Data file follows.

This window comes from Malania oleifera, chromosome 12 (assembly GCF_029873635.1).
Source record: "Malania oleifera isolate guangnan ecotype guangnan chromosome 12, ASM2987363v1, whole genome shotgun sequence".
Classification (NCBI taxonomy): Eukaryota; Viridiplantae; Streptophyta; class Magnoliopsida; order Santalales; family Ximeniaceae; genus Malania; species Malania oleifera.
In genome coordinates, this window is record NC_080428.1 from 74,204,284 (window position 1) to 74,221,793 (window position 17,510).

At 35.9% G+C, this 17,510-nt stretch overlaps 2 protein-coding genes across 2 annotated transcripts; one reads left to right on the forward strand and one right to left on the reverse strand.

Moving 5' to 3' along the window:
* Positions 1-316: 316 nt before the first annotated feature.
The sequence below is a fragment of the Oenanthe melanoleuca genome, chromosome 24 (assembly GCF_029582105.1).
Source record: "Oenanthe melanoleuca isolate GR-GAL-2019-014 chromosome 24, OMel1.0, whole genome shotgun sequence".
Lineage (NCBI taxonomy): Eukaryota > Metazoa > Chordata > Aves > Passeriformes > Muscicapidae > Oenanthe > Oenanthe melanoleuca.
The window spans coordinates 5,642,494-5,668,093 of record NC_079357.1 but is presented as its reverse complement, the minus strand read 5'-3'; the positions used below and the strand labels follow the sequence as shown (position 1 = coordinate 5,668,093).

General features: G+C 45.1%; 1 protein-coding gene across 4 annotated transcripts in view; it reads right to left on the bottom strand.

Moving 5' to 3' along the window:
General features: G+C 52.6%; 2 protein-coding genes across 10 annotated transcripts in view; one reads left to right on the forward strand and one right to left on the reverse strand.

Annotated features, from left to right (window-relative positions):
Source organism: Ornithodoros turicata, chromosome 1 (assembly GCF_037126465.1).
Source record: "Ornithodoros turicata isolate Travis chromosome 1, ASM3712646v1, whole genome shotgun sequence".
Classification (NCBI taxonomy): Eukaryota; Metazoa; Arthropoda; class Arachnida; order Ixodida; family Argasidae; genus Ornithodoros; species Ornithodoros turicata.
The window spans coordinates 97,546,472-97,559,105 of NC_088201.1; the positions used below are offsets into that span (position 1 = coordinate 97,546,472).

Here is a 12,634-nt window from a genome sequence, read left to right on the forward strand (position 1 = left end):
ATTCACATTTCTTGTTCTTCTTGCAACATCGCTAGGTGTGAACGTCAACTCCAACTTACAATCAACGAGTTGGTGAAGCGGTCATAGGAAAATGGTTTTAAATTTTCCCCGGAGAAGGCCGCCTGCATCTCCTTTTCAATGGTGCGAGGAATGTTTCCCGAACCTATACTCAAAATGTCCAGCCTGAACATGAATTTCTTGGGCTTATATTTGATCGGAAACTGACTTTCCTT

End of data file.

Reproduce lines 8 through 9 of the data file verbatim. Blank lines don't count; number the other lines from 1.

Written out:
The sequence below is a fragment of the Oenanthe melanoleuca genome, chromosome 24 (assembly GCF_029582105.1).
Source record: "Oenanthe melanoleuca isolate GR-GAL-2019-014 chromosome 24, OMel1.0, whole genome shotgun sequence".